How To Find Intimacy After Conflict Drives You Apart

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How To Find Intimacy After Conflict Drives You Apart
Eight benefits of sharing your experience of unease after fighting to bring back close connections.

Todd and Emily fought about almost everything. They argued about their work schedules and household chores. They fought about visits with their families. They clashed over paying bills, taking the dog for a walk and watching programs on television.

Todd and Emily each felt unappreciated and unrecognized in their relationship. Whenever an opportunity arose to complain about the other they grabbed it – making accusations, dismissing their partner’s efforts as inadequate, and demanding to have their way. Conflict was the name of the game.

For a brief moment both Todd and Emily felt powerful and assertive as they scolded one another. But it was the briefest of moments.

When the shouting was over Todd and Emily felt bad. When the cold shoulder treatment took over they felt alone, and cut off from each other. All their energy spent trying to get the upper hand was used up and now they were both depleted, flattened and uncertain as to how, if ever, they were going to get the relationship back on track.

Neither of them wanted to be the first to speak.

Neither of them wanted to be the first to make up.

Emily was longing for Todd to see that she was upset and apologize to her.

Todd ached for Emily to initiate contact so he could finally express his feelings without the threat of dismissal or rejection.

The uncertainty in their relationship caused tension, anxiety and stress.

The longer the tension lasted the more Todd and Emily felt wound up and anxious like a pressure cooker about to burst with a loud hiss of boiling hot scalding steam.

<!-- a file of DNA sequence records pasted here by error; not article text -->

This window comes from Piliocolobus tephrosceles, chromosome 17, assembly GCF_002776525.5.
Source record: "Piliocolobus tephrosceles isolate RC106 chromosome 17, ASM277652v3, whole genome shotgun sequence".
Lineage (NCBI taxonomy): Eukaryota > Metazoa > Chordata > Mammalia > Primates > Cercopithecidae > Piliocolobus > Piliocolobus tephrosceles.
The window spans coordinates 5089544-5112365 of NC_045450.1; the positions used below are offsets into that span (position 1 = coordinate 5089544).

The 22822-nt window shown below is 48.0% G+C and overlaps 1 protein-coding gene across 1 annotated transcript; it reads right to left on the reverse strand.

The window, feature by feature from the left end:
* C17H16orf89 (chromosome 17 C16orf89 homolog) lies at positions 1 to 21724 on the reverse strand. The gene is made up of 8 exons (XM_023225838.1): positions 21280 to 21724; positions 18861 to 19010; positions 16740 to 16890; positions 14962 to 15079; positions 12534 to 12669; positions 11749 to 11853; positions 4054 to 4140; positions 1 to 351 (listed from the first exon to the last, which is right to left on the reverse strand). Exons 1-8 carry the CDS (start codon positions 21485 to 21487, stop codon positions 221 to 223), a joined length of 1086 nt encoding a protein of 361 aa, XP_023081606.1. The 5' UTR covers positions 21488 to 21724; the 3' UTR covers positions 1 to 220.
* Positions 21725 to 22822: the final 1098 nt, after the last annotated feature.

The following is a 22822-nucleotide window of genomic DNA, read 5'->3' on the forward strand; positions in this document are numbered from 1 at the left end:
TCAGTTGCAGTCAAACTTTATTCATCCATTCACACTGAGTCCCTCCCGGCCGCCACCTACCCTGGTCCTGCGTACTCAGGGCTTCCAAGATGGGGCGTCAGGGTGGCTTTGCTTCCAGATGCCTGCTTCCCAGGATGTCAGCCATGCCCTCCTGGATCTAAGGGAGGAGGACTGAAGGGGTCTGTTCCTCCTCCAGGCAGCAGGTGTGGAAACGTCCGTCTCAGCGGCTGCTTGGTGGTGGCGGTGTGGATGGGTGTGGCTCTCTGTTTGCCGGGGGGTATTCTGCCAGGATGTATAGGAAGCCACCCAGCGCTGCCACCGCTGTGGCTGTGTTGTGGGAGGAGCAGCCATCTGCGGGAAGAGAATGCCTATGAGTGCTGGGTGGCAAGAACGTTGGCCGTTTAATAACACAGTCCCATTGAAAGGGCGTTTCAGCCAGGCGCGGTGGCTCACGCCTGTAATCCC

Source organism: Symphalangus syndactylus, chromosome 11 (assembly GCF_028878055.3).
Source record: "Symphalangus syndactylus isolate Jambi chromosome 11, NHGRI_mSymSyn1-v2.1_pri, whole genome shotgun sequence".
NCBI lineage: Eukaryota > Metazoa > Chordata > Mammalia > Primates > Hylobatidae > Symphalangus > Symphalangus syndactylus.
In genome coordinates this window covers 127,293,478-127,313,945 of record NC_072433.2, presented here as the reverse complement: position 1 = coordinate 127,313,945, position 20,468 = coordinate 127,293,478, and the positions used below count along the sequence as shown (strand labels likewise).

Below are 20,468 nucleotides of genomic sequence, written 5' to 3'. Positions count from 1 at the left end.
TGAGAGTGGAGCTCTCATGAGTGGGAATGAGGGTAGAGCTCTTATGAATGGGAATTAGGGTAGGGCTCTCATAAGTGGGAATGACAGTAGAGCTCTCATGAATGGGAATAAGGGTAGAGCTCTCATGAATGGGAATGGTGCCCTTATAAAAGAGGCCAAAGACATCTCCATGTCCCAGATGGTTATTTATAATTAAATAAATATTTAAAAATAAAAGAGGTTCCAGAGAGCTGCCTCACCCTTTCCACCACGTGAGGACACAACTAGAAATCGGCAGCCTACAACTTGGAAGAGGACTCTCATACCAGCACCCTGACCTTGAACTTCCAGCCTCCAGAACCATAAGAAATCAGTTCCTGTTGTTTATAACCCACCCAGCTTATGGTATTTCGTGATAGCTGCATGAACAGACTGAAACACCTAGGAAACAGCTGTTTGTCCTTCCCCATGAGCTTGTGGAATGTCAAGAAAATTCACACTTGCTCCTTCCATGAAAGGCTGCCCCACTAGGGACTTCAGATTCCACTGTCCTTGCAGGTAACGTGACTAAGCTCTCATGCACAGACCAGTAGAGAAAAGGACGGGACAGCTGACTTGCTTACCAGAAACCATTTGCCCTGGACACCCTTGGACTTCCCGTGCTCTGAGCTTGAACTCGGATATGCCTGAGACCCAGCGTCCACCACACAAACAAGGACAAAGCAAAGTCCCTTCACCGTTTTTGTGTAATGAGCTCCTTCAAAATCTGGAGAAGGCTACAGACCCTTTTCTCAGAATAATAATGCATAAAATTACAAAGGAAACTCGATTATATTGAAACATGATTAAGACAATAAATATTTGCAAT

Both just wanted to rush to the other, hug, kiss and pretend the fight never happened. But they had to save face and hold out to test the other person’s love. They were at an impasse each waiting for the other to give in.

Waiting and hoping for capitulation was stressful. Sometimes Todd and Emily coped with the stress by becoming defensive. They didn’t want to feel or act weak, so each of them put up walls and pretended not to care, not to need the other, not to want to be back in the warmth of intimacy.

When Todd and Emily put their defensive walls up and pretended to be fine - all alone and disconnected, they held onto their bad feelings as suits of armor. After all if they allowed themselves to feel soft feelings for their partner that would make them weak and needy. So those bad feelings of anger, resentment and stubbornness persisted. Those bad feelings triggered a slew of stress hormones into their blood stream making them even more anxious and stressed.

This article was originally published at Jeanette Raymond Los Angeles West Side Therapy. Reprinted with permission.
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Dr. Jeanette Raymond

Psychologist

Dr. Jeanette Raymond, psychologist, relationship expert, psychotherapist and coach.

Author of Now You Want Me, Now You Don't! Fear of Intimacy: Ten ways to recognize it and ten ways to manage it in your relationship.

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